FSU History - Part 1
On July 3, 1839, three young women braved a fierce thunderstorm to enroll in a new school of higher education in Lexington, Massachusetts. This school, the first state-supported school dedicated to training teachers in America, would one day become Framingham State University.
Three Early Graduates of Lexington
(L-R) Sarah Wight 1842, Eliza Rogers 1841, Mary Swift 1840
All three taught at the Perkins School for the Blind
The Normal School, as it was known, came about due to the chronic need in an expanding United States for professional-quality teachers. While young people of the upper social strata could receive quality educations at private academies and universities, students who came from the middle and working classes and who attended free public schools received little or no education. Poorly trained teachers, incapable of properly educating students, could not teach the principles that would produce knowledgeable and valuable citizens in the young Republic. Throughout the 1820s and 1830s, campaigns for normal schools to train teachers became more and more part of the political dialogue. Frequently cited in the argument for these schools were examples of established, successful normal schools in Europe.
Finally, in 1837 the Massachusetts Legislature passed a bill that established the State Board of Education. The Board’s first Secretary was Horace Mann, an enthusiastic advocate for establishing the normal schools. Edmund Dwight, a wealthy philanthropist from Boston, gave the fledgling schools ten thousand dollars, matched by the Legislature, for equipment and instructional expenses. In 1838, three normal schools were legally established in Massachusetts on a three-year experimental basis, and in 1839 the first of these opened in Lexington (now FSU). While the other two normal schools that opened later in 1839 and 1840 – Barre (now Westfield State University) and Bridgewater (Bridgewater State University) – accepted male and female students, the Normal School at Lexington set another precedent by being the first public women-only teachers college.
The Normal School began in a building that still stands today on the northeast corner of Lexington Common. The Reverend Cyrus Peirce, a Unitarian minister and hard-working educator, was the first Principal at Lexington. It was his enlightened leadership that established the mission of the Normal School. As part of the curriculum he set up, a model school was created as a practicum for the future teachers. In 1840, the first class of twenty-five women graduated from the Normal School. Two of these graduates included Mary Swift Lamson, a teacher in the newly-conceived education of the blind and deaf (Perkins School for the blind), as well as a co-founder of the YWCA in Boston, and Rebecca Pennell Dean, who in 1853 at Antioch College became the first female college professor in the United States.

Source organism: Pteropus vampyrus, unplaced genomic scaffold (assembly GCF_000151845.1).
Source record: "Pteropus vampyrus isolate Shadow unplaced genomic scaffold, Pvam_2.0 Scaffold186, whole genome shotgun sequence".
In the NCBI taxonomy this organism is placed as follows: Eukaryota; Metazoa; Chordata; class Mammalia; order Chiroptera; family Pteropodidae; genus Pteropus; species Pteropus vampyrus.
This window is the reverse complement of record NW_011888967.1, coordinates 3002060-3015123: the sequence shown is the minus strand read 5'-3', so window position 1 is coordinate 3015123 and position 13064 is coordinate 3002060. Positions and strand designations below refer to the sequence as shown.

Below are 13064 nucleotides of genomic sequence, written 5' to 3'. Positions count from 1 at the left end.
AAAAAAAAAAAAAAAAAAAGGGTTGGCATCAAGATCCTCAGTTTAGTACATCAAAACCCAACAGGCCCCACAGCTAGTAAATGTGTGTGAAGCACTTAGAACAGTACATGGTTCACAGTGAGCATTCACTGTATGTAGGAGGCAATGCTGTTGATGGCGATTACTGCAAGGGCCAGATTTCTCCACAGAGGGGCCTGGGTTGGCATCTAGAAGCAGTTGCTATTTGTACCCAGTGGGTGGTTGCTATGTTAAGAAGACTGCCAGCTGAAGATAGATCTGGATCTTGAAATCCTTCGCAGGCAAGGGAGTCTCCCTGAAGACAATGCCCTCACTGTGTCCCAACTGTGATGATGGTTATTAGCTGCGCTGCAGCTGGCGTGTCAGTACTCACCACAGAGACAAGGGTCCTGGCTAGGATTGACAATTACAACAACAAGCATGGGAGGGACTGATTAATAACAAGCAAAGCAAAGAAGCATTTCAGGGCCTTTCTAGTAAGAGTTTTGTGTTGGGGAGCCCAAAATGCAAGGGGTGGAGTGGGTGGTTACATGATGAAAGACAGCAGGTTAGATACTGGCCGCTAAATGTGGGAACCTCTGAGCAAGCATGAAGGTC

Lexington School Building - 1839-1844
In 1843, Mary Elizabeth Miles became the first African-American student to graduate from the Normal School at Lexington. She was also the first African-American graduate of any public teachers college in America. After graduating, she went on to teach in Ohio, New York State, and Boston. An ardent abolitionist, Mary Miles dedicated most of her life to the movement, working with her husband, Henry Bibb, an escaped slave and abolitionist. By 1845, despite some opposition and financial struggles, all three of the Normal Schools had survived and flourished.
The Massachusetts Legislature designated them as State Normal Schools, ensuring their future. What had begun as an experiment had become a great success. In 1850, to certify a standard of professionalism for its graduates, the School’s first printed diplomas were issued.
The Normal School outgrew its facilities twice, moving first to West Newton in 1844 and finally in 1853 to its permanent location in Framingham. A suitable location of five and three-quarter acres on scenic Bare Hill in Framingham Centre was offered by the Town. With appropriations from Framingham, the Boston and Albany Railroad, and the Massachusetts Legislature, a new school building, designed by a local architect named Alexander Esty, was constructed.